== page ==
May 31, 2020

20° C, Partly cloudy

Full Forecast

Winnipeg Free Press


Help us deliver reliable news during this pandemic.

We are working tirelessly to bring you trusted information about COVID-19. Support our efforts by subscribing today.

No Thanks Subscribe

Already a subscriber?

Second man charged in home-invasion death of teen

Hey there, time traveller!
This article was published 25/4/2019 (401 days ago), so information in it may no longer be current.

A second man has been charged in the March 3 home-invasion death of 17-year-old Tec-Voc High School student Jaime Adao.

On Wednesday, Winnipeg Police Service officers from the homicide unit arrested and charged a man already in custody at the Headingley Correctional Centre.

FACEBOOK</p><p>Jaime Adao </p>


Jaime Adao

"It is believed that the male was inside the residence and present during the homicide," police said in a news release Thursday.

Geordie Delmar James, 34, of Winnipeg, was charged with manslaughter. He remains in custody.

Jaime and his grandmother were in their home on the 700 block of McGee Street when a break in was reported around 9 p.m. on March 3. The teen was attacked with a weapon while calling 911; officers arriving on the scene shot a male suspect to stop the attack, police said.

Jaime died of his injuries.

Ronald Bruce Chubb, 29, who was on probation at the time of the killing, was taken to hospital in critical condition and charged March 16 with second-degree murder and attempted murder.

Police have not said what type of weapon was used in the attack.

Jaime, who was a culinary arts student at Technical Vocational High School, worked at his parents’ business, Jimel’s Bakery, on McDermot Avenue. He had planned to attend Red River College and become an executive chef.

Family and friends gathered outside 745 McGee Street at a vigil for Jaime Adao after he was killed.


Family and friends gathered outside 745 McGee Street at a vigil for Jaime Adao after he was killed.

Court records viewed by the Free Press showed Chubb's lengthy history of theft and break-and-enter offences, which were committed to fuel a drug habit. He’s been in and out of jail, a cycle perpetuated by fetal alcohol spectrum disorder and addictions, documents say.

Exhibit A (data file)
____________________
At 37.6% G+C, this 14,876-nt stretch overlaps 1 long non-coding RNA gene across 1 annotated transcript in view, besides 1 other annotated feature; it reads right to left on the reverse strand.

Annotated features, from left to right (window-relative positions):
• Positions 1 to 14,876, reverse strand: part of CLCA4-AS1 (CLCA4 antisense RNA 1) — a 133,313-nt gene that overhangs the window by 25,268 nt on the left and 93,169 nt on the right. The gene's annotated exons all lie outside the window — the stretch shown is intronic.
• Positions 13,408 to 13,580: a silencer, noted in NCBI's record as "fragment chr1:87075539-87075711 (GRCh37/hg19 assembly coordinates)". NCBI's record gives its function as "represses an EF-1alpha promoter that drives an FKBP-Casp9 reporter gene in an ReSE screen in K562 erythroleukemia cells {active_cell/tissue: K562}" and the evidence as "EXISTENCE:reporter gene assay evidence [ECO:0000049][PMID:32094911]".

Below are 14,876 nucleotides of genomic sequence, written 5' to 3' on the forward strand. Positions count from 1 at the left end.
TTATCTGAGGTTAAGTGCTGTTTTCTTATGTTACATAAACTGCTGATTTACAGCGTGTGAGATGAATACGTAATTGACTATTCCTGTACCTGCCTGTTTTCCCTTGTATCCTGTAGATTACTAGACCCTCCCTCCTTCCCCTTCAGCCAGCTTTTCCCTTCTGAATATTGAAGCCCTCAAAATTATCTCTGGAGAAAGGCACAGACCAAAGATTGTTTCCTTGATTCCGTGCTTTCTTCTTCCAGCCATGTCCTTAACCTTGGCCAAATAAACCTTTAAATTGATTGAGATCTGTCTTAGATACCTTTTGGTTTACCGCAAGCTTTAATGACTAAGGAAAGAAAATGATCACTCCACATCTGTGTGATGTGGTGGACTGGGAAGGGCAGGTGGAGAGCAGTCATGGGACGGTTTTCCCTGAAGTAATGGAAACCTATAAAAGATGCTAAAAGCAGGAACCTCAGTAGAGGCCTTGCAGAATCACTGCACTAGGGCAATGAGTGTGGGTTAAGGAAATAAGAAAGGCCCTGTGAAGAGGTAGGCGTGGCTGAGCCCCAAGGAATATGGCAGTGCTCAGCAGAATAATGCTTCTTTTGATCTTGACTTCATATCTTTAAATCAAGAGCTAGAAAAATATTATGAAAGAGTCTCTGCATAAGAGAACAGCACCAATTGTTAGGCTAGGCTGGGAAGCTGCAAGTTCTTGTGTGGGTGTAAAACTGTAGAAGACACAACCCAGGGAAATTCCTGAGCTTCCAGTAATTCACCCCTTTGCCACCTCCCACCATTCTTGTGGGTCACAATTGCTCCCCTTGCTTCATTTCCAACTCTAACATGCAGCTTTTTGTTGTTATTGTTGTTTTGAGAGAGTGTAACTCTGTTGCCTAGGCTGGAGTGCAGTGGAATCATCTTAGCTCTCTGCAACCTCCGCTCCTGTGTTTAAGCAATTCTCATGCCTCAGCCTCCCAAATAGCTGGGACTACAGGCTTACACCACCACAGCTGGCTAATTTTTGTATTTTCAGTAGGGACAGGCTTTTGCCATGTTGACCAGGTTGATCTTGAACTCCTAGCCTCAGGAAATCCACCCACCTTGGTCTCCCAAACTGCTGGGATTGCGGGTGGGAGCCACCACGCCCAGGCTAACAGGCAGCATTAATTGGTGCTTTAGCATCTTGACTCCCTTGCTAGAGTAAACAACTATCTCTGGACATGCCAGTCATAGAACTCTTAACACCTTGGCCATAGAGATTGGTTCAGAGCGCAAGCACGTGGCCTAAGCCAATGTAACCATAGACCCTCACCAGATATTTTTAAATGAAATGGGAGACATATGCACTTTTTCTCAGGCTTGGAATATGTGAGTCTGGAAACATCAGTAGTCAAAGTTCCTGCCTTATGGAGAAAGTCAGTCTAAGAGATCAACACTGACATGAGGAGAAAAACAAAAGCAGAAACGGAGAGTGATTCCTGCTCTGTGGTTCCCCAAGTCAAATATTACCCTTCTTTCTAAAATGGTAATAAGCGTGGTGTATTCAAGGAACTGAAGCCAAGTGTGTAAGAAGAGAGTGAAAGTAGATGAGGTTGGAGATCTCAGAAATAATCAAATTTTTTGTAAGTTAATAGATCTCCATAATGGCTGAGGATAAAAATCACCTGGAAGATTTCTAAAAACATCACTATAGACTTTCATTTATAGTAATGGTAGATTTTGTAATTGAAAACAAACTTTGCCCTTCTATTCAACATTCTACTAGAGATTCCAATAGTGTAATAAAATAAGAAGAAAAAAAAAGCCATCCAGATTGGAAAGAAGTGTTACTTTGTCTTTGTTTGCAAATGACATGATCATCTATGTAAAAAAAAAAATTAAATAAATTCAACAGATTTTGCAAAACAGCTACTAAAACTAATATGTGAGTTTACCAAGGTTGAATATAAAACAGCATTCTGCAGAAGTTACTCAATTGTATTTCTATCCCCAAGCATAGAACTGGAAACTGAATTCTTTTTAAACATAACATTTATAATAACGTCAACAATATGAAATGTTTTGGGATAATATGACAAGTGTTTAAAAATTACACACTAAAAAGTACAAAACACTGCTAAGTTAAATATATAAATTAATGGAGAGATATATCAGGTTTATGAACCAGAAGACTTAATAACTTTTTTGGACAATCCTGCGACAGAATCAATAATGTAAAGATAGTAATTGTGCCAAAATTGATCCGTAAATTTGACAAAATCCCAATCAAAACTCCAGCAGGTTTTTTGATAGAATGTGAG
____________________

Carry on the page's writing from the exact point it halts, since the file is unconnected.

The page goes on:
Manitoba judges have repeatedly called attention to Chubb’s low cognitive functioning, how he continues to commit crimes and breach the terms of his probation, despite the fact he’s been given long-term FASD support and access to disability services.

In August 2018, seven months before he allegedly killed Jaime, Chubb admitted in court to assaulting a police officer at a time he was wanted for violating probation.

A fundraising campaign by a family friend is still collecting money to start a baking class in honour of Jaime — nicknamed Jimboy by his family — and assist his family with costs of a memorial.

As of Thursday, it had raised just over $10,000 toward its $12,000 goal.

"Jimboy has touched so many people around him one way or another. It was so unfortunate that a very innocent, God-fearing, loving, sweet, thoughtful, respectful kid, a very kind 17-year-old boy, full of life, with wonderful vision and dreams will suddenly brutally die on someone’s hand," a statement on the fundraising page reads.

"His life was taken just like that, leaving grieving parents who will never be ready to face this kind of situation so early and in this kind of tragedy."

Imelda Adao, Jamie's mother.


Imelda Adao, Jamie's mother.

Your support has enabled us to provide free access to stories about COVID-19 because we believe everyone deserves trusted and critical information during the pandemic.

Our readership has contributed additional funding to give Free Press online subscriptions to those that can’t afford one in these extraordinary times — giving new readers the opportunity to see beyond the headlines and connect with other stories about their community.

To those who have made donations, thank you.

To those able to give and share our journalism with others, please Pay it Forward.

The Free Press has shared COVID-19 stories free of charge because we believe everyone deserves access to trusted and critical information during the pandemic.

While we stand by this decision, it has undoubtedly affected our bottom line.

After nearly 150 years of reporting on our city, we don’t want to stop any time soon. With your support, we’ll be able to forge ahead with our journalistic mission.

If you believe in an independent, transparent, and democratic press, please consider subscribing today.

We understand that some readers cannot afford a subscription during these difficult times and invite them to apply for a free digital subscription through our Pay it Forward program.

The Winnipeg Free Press is not accepting comments on this story.

Why aren't comments accepted on this story? See our Commenting Terms and Conditions.